Friday, September 19, 2014

Thinking of Scotland

For me it means solo travel (my first), discovering the charms of Inverness and Edinburgh, the endless depths of Loch Ness; the panorama of earth and sky and bare, dark hills leading up to Ben Nevis. I took the West Highland line to Mallaig, and watched the ferries scuttling off for the Isle of Skye. I felt like I was at the roof of the continent, on top of the world — and, in more ways than one, I was.

So this morning, when I learned that Scotland voted no to independence, I was excited. I know little of the politics and the frustration — mine is an admittedly romantic view of this misty, feisty nation.

But I'm glad it will keep its ties to the United Kingdom, glad it will not become another casualty in this strange new world.


Thursday, September 18, 2014

Washing and Drying

The dishwasher is fixed so now I can look back wistfully to the weeks of washing and drying. OK, not too wistfully. It was getting old. But the glasses did feel squeaky clean when I rinsed them and  the plates stacked up nicely after they were dried.

There was the pride of completion that I don't feel when the dishwasher does all the work. And I never ran out of knives or spoons. Dishes were washed after they were used. No two-day limbo while the food left on them grew ever more caked and dried.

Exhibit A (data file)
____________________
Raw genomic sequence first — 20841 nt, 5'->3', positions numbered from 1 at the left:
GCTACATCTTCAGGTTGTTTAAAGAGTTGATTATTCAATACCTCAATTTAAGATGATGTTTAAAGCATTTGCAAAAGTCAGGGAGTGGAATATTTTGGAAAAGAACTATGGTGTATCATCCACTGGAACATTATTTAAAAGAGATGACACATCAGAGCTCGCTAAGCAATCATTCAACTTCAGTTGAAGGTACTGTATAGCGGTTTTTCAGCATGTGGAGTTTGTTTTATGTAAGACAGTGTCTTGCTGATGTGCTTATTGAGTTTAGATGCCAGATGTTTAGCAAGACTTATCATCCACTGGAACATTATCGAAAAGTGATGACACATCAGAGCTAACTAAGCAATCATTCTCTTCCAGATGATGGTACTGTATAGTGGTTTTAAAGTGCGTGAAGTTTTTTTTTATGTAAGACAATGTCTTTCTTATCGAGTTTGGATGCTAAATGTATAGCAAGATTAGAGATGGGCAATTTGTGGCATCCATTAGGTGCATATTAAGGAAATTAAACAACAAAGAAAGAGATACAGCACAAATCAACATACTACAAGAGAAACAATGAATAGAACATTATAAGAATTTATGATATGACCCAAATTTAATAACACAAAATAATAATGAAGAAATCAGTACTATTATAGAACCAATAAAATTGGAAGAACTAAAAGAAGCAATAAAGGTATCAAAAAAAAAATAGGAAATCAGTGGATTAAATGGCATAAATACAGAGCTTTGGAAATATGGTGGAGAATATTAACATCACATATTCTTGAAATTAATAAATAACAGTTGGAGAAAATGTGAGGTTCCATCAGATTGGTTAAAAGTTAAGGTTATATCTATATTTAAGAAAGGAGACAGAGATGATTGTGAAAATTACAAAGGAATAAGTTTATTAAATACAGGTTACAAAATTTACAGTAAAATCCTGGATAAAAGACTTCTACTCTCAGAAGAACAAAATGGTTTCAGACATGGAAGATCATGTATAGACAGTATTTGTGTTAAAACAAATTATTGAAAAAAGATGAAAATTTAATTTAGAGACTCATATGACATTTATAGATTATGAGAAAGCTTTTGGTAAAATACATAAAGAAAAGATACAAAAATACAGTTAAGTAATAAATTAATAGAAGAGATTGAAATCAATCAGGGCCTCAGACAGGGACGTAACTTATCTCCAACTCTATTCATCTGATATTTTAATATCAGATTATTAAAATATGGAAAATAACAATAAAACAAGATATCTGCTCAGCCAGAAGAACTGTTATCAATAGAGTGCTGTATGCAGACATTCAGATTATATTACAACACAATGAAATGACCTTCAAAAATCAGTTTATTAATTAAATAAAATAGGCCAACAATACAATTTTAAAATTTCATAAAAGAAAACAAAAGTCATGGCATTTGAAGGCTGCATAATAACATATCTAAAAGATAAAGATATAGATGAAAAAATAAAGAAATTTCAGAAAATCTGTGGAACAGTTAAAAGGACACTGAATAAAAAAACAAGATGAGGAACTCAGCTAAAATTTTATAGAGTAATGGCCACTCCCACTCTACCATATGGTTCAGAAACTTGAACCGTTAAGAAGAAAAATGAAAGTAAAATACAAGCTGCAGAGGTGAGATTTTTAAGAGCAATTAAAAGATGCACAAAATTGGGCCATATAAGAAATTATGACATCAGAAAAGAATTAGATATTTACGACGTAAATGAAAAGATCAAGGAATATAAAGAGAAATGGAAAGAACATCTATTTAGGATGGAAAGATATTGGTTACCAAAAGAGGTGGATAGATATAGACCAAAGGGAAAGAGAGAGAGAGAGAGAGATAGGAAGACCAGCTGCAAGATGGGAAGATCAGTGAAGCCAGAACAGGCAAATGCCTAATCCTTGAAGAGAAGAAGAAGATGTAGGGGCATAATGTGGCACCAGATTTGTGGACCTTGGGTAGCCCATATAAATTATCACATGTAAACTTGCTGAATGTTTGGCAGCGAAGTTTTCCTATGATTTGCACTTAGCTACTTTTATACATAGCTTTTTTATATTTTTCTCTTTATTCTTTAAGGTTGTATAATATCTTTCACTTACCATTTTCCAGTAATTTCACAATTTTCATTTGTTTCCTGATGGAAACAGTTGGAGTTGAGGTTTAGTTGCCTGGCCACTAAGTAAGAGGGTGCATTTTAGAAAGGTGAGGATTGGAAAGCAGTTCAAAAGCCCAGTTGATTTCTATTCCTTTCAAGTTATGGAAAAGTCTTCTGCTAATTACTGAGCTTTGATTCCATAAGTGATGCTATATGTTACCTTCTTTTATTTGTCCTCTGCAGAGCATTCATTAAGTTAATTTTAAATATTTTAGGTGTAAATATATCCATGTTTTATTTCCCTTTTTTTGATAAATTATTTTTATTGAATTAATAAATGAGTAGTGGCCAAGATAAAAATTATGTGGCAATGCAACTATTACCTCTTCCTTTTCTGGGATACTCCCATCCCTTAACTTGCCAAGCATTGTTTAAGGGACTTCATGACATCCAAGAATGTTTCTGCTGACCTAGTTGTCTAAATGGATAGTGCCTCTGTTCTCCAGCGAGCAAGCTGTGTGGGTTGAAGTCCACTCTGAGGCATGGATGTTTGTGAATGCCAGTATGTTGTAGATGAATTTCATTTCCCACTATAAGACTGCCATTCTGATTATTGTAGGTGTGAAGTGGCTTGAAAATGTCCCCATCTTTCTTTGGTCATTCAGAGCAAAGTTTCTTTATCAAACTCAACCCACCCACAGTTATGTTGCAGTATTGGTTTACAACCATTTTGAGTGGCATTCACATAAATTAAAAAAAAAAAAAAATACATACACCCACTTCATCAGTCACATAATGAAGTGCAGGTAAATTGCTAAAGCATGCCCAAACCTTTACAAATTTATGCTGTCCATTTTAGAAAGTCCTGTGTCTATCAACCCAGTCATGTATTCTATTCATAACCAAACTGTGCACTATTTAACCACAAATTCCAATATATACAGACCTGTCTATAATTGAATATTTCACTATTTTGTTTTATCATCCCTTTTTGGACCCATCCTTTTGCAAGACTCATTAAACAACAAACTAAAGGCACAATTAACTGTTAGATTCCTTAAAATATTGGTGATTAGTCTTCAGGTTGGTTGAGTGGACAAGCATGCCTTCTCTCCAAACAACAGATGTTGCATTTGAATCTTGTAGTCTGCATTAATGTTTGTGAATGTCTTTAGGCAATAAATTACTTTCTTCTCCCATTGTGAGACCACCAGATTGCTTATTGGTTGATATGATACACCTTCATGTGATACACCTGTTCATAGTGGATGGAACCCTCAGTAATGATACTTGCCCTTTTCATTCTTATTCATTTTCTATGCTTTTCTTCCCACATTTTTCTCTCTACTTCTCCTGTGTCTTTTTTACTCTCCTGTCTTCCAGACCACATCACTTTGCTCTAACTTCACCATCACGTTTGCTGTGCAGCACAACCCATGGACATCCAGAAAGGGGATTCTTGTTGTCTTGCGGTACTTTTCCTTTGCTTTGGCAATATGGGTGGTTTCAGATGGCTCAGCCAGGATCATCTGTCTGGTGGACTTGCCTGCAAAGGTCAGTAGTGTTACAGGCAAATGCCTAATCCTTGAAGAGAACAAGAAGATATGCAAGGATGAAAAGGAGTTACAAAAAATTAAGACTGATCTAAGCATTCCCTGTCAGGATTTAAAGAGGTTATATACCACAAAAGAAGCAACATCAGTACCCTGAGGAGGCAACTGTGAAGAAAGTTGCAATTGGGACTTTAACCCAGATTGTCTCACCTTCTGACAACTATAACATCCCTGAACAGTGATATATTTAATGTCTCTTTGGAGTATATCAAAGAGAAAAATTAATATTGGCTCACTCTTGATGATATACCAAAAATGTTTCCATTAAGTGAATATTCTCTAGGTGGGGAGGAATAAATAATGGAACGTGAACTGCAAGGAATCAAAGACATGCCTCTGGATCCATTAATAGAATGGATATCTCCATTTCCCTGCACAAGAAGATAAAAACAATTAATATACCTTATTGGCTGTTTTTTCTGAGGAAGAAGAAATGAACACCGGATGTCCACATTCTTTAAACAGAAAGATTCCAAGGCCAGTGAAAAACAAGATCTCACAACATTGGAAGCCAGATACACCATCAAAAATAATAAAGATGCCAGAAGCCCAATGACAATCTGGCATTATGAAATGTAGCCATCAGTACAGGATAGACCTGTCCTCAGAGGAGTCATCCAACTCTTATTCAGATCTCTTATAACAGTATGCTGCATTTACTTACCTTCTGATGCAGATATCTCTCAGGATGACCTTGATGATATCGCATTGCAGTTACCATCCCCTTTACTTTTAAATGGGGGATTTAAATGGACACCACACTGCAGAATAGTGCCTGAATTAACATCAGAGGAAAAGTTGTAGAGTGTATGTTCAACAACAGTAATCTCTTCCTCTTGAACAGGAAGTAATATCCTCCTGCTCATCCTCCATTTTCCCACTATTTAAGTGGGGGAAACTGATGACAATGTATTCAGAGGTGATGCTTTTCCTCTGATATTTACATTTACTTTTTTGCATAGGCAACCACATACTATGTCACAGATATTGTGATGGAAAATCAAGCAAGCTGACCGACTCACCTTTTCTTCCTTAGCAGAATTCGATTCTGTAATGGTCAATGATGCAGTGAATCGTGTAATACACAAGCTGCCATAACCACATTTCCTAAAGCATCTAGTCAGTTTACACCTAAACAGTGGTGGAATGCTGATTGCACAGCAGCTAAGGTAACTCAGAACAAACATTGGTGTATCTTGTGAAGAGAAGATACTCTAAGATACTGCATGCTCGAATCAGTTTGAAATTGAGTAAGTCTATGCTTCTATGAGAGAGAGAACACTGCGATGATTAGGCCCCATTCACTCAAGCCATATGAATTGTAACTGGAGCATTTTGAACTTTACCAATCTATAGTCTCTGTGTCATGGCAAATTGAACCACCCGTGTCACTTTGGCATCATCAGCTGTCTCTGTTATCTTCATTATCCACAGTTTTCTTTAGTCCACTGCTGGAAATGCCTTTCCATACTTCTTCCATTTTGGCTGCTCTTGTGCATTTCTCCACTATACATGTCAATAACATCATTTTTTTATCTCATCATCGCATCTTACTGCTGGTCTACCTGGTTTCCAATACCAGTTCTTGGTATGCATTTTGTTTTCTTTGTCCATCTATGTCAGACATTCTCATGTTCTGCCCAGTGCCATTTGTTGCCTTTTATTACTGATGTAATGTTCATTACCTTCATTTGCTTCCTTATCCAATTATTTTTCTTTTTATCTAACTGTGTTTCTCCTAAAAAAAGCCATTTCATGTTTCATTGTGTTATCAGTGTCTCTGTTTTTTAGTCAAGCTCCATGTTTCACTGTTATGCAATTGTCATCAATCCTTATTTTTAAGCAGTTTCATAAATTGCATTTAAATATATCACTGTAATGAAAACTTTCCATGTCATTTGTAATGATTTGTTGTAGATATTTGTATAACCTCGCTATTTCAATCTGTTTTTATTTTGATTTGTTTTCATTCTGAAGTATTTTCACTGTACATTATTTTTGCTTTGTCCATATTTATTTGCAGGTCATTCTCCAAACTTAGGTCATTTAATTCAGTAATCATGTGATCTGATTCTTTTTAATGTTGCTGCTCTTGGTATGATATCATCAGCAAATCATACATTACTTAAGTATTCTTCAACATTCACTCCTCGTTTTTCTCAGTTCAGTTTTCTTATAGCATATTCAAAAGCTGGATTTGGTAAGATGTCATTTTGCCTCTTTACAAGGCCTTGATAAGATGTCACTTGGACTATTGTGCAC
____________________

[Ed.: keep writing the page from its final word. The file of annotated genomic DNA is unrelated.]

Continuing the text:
So yes, washing dishes by hand had its charms. But I'm glad the old machine has been pressed back into service.

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Wednesday, September 17, 2014

The Dentist

On Monday I went to the dentist for what was supposed to be a routine extraction. It was a wisdom tooth, not impacted, and I was assured that I didn't need to consult an oral surgeon.

Wrong! The routine quickly became difficult and I experienced two hours of what can only be described as medieval dentistry — with gloves.

As I reclined there, hands clasped tight, mouth pried unnaturally wide open, the young (key word) dentist experimented with tool after tool. (I was waiting for him to try a come-along!) And I kept imagining those old illustrations of medieval dentists. I've seen this kind of art in modern dental offices; it's supposed to be a humorous nod to how far we have come.